Fiction

Ghosts of Eldorado

Named for its author’s hometown, Samuel Archibald’s debut short-story collection Arvida is a grab bag of family lore, tall tales, idle boasts, and dark secrets – the kind of stories usually told around a kitchen table or campfire before vanishing into the night air like smoke.

The town of Arvida was built in 135 days in 1927, as a model resource community for the modern world. Three generations later we find an Alcan Eldorado in bad decline. In fourteen wide-ranging stories, Archibald paints an affectionate but unsparing portrait of a mythical milieu where nothing is straightforward: hapless criminals are endearing; what average guys do is chilling to the bone.

Arvida
Samuel Archibald
Translated by Donald Winkler

Biblioasis
$19.95
paper
300pp
9781771960427

The opener riffs on Proust’s madeleine to tease out the meaning of family stories, memory, and desire, themes echoed in the closing reminiscence of learning to write stories on the family Underwood typewriter. “People who know stories can’t write them, and people who can write them don’t have enough,” the narrator tells his father. “It’s telling them that’s the problem.” These meditative pieces bookend the collection, resonating against the others to sketch an approach to the story that elegantly resolves this problem of telling.

A third story in the family vein, “The Centre of Leisure and Forgetfulness (Arvida II),” is a hilarious blow-by-blow account of a 1978 hockey game. The retired Habs who drive to town “in big Buicks, Molsons tucked between their legs” are in for a surprise when the team of local also-rans don’t roll over easily. Also on the lighter side are two accounts of spectacular criminal ineptitude. The much darker “Blood Sisters” cycle, told from a female perspective, delves deep into the lasting repercussions of abuse.

Archibald excels at long, fast-paced stories, page-turners with a whiff of genre fiction (one of his academic specializations at UQAM, where he’s a professor). “The Animal (Blood Sisters II)” is a drawn-out, harrowing tour de force. The collection’s longest and strongest stories are Chekhovian in their structural integrity and moral ambivalence.

“House Bound” is a taut, mean yarn spun by a characteristic Archibald narrator. Fiercely intelligent but emotionally stunted, he lovingly describes every plank and panel of his house but can’t find one nice thing to say about his ex. Throughout Arvida, Archibald gives eloquent voice to men most articulate with chainsaws and hunting rifles, men for whom clouds are “swollen with water, like the plastic sheets you hang up over drying wood.”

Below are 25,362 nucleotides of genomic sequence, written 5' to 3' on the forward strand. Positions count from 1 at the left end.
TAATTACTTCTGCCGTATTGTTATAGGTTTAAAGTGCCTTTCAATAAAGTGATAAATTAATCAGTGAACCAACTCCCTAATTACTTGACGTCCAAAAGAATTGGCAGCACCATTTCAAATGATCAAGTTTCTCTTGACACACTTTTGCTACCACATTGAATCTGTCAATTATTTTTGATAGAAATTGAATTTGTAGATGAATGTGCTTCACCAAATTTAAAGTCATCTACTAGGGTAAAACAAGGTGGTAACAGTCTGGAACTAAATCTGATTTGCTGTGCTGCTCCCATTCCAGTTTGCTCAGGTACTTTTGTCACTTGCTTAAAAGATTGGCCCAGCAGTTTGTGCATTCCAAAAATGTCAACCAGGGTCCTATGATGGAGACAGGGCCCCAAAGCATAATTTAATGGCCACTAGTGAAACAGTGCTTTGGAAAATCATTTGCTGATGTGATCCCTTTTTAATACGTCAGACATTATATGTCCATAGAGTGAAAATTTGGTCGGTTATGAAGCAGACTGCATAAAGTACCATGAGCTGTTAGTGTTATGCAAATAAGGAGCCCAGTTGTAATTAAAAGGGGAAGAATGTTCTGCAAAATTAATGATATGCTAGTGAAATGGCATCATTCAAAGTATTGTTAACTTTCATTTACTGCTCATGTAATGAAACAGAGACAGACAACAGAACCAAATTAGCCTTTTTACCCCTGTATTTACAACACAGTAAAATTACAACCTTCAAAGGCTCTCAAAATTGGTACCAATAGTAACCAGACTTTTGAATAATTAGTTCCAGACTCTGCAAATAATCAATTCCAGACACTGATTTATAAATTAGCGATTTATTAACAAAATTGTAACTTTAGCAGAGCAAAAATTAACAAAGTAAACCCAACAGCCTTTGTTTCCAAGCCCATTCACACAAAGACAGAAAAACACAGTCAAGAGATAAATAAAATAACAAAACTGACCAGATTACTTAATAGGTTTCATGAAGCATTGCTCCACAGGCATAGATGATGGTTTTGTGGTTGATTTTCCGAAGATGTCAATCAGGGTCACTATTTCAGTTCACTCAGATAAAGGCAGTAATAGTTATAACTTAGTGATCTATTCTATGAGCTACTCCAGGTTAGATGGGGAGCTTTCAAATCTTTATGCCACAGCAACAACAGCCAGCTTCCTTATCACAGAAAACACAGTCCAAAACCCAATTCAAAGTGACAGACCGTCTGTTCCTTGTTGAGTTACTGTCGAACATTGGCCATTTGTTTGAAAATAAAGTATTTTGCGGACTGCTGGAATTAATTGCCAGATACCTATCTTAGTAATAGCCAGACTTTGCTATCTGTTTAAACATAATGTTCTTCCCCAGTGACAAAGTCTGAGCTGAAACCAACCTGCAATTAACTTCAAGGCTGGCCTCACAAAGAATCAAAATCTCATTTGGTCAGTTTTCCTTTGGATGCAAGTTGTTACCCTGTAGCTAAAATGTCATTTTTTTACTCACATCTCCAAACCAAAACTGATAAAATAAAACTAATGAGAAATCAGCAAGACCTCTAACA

In its original French, Arvida made waves in Quebec, won awards, and sold briskly. (Archibald has since published a novella; a children’s book is forthcoming.) No small part of the appeal lies in Archibald’s masterful ear and wholehearted embrace of Québécois vernacular, not excluding borrowings from English. In a province where even bathroom stall graffiti is routinely corrected, this is still a big deal. It’s also slippery to translate. Perhaps inevitably, certain narrators and characters have lost some of their salt. But translation is an art of mitigating loss. Donald Winkler has given us a tight-knit, readable collection whose best stories spirit us along to the bitter-sweet end. Arvida is an important contribution to Canada’s increasingly ebullient translation scene.

A spot on the Giller Prize shortlist suggests a book ready to cross over to English readers. And why not? The larger-than-life Saguenay it depicts – a place where men once logged and mined and their grandkids move away to get educated, or stay behind doing drugs and odd jobs, hemmed in by inscrutable bush and deadly wildlife – kind of sounds like large swathes of Canada. What’s outlandish in Montreal may be familiar in Sudbury or Kitimat. The fate of Arvida the town is uncertain: yesterday’s Eldorados are today’s ghost towns. Arvida the book, like the kind of storytelling it embraces, is made of more enduring stuff. mRb

Pablo Strauss is the translator most recently of Daniel Grenier’s The Longest Year and Maxime Raymond Bock’s Baloney. He lives in Quebec City.

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